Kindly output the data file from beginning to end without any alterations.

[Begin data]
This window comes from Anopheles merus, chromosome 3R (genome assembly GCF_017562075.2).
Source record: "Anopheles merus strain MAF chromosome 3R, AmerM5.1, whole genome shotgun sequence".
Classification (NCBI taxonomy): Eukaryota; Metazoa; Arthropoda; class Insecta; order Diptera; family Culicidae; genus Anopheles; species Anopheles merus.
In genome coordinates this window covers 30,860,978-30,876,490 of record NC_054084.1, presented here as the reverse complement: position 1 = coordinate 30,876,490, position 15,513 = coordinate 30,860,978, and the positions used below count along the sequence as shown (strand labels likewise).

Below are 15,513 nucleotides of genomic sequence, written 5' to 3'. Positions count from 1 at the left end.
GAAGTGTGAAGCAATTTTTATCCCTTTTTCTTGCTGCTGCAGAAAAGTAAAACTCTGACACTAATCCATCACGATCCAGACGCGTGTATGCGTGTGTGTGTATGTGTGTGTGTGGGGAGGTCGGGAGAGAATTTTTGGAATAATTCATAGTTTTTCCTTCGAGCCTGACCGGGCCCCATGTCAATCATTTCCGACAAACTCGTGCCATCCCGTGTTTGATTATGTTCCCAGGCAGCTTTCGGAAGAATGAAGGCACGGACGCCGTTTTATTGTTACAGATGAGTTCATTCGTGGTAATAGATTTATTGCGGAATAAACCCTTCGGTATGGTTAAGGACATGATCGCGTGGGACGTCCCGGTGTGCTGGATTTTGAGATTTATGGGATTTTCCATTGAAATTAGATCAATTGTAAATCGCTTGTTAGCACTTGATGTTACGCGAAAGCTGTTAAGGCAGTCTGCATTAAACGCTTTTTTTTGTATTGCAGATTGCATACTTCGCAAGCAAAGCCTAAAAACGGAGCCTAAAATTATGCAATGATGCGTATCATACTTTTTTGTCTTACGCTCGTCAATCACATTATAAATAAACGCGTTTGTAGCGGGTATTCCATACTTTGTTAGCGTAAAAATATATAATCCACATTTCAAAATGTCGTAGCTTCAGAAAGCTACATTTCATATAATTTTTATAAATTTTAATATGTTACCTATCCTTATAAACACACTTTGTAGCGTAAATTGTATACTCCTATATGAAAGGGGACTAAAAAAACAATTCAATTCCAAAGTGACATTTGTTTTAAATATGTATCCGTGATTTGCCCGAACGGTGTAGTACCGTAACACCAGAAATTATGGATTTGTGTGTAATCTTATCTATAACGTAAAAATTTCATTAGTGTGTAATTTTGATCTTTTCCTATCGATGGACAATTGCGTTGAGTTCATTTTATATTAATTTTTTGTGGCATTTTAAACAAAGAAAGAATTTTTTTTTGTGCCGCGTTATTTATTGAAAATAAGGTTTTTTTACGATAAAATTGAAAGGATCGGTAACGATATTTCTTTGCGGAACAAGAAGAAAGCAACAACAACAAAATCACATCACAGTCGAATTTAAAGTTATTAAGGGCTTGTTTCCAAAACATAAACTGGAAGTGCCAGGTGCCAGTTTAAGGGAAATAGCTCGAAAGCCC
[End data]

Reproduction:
This window comes from Anopheles merus, chromosome 3R (genome assembly GCF_017562075.2).
Source record: "Anopheles merus strain MAF chromosome 3R, AmerM5.1, whole genome shotgun sequence".
Classification (NCBI taxonomy): Eukaryota; Metazoa; Arthropoda; class Insecta; order Diptera; family Culicidae; genus Anopheles; species Anopheles merus.
In genome coordinates this window covers 30,860,978-30,876,490 of record NC_054084.1, presented here as the reverse complement: position 1 = coordinate 30,876,490, position 15,513 = coordinate 30,860,978, and the positions used below count along the sequence as shown (strand labels likewise).

Below are 15,513 nucleotides of genomic sequence, written 5' to 3'. Positions count from 1 at the left end.
GAAGTGTGAAGCAATTTTTATCCCTTTTTCTTGCTGCTGCAGAAAAGTAAAACTCTGACACTAATCCATCACGATCCAGACGCGTGTATGCGTGTGTGTGTATGTGTGTGTGTGGGGAGGTCGGGAGAGAATTTTTGGAATAATTCATAGTTTTTCCTTCGAGCCTGACCGGGCCCCATGTCAATCATTTCCGACAAACTCGTGCCATCCCGTGTTTGATTATGTTCCCAGGCAGCTTTCGGAAGAATGAAGGCACGGACGCCGTTTTATTGTTACAGATGAGTTCATTCGTGGTAATAGATTTATTGCGGAATAAACCCTTCGGTATGGTTAAGGACATGATCGCGTGGGACGTCCCGGTGTGCTGGATTTTGAGATTTATGGGATTTTCCATTGAAATTAGATCAATTGTAAATCGCTTGTTAGCACTTGATGTTACGCGAAAGCTGTTAAGGCAGTCTGCATTAAACGCTTTTTTTTGTATTGCAGATTGCATACTTCGCAAGCAAAGCCTAAAAACGGAGCCTAAAATTATGCAATGATGCGTATCATACTTTTTTGTCTTACGCTCGTCAATCACATTATAAATAAACGCGTTTGTAGCGGGTATTCCATACTTTGTTAGCGTAAAAATATATAATCCACATTTCAAAATGTCGTAGCTTCAGAAAGCTACATTTCATATAATTTTTATAAATTTTAATATGTTACCTATCCTTATAAACACACTTTGTAGCGTAAATTGTATACTCCTATATGAAAGGGGACTAAAAAAACAATTCAATTCCAAAGTGACATTTGTTTTAAATATGTATCCGTGATTTGCCCGAACGGTGTAGTACCGTAACACCAGAAATTATGGATTTGTGTGTAATCTTATCTATAACGTAAAAATTTCATTAGTGTGTAATTTTGATCTTTTCCTATCGATGGACAATTGCGTTGAGTTCATTTTATATTAATTTTTTGTGGCATTTTAAACAAAGAAAGAATTTTTTTTTGTGCCGCGTTATTTATTGAAAATAAGGTTTTTTTACGATAAAATTGAAAGGATCGGTAACGATATTTCTTTGCGGAACAAGAAGAAAGCAACAACAACAAAATCACATCACAGTCGAATTTAAAGTTATTAAGGGCTTGTTTCCAAAACATAAACTGGAAGTGCCAGGTGCCAGTTTAAGGGAAATAGCTCGAAAGCCC